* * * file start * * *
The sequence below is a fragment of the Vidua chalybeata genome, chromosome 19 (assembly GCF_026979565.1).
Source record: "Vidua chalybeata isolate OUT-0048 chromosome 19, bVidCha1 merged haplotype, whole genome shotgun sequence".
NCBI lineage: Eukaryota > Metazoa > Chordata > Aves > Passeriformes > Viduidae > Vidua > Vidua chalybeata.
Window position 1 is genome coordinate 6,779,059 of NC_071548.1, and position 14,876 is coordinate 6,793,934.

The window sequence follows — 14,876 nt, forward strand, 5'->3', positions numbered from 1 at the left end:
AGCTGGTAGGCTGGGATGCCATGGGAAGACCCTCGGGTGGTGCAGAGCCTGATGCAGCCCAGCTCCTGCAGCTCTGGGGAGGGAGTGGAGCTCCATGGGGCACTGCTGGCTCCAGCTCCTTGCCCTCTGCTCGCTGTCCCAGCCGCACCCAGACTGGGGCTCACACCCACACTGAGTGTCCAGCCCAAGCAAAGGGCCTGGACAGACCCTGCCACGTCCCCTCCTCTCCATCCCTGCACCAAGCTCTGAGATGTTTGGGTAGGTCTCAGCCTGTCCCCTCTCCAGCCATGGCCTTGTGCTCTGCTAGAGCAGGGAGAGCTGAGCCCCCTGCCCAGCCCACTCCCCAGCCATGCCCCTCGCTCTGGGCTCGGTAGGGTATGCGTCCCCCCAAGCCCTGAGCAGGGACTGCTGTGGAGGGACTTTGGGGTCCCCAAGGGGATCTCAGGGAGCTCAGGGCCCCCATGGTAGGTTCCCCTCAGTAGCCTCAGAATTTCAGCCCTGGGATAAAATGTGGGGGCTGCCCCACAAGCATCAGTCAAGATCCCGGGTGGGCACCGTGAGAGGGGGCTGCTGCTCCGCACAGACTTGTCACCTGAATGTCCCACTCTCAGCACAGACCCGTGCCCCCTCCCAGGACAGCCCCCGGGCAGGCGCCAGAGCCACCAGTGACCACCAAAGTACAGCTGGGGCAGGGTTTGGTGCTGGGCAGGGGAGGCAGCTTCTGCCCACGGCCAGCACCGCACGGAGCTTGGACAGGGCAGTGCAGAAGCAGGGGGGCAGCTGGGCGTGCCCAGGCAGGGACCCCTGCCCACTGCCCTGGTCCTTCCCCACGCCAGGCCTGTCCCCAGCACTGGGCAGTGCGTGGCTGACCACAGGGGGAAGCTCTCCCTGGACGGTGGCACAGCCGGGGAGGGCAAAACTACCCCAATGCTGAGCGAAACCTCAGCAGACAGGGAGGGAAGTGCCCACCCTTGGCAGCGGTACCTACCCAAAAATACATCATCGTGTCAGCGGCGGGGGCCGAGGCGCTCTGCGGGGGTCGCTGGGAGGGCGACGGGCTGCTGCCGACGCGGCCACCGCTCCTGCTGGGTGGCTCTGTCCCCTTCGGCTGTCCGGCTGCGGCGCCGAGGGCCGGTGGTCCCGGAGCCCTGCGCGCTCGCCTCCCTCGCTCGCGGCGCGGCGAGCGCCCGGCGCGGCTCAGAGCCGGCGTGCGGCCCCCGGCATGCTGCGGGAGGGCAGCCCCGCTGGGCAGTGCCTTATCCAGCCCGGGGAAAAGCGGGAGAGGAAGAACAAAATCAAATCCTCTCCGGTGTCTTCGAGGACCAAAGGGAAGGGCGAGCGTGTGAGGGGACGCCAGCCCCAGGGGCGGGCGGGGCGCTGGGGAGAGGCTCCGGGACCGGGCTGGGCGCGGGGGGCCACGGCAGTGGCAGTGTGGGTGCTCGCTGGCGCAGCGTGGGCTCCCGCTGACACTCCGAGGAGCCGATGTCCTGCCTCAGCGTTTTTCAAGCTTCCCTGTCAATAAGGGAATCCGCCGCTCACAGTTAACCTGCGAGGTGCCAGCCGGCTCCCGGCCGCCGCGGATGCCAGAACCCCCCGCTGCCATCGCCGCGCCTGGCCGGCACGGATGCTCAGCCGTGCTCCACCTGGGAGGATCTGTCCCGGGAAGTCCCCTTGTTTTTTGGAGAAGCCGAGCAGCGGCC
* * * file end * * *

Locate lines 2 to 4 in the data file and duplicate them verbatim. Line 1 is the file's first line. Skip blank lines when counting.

Source record: "Vidua chalybeata isolate OUT-0048 chromosome 19, bVidCha1 merged haplotype, whole genome shotgun sequence".
NCBI lineage: Eukaryota > Metazoa > Chordata > Aves > Passeriformes > Viduidae > Vidua > Vidua chalybeata.
Window position 1 is genome coordinate 6,779,059 of NC_071548.1, and position 14,876 is coordinate 6,793,934.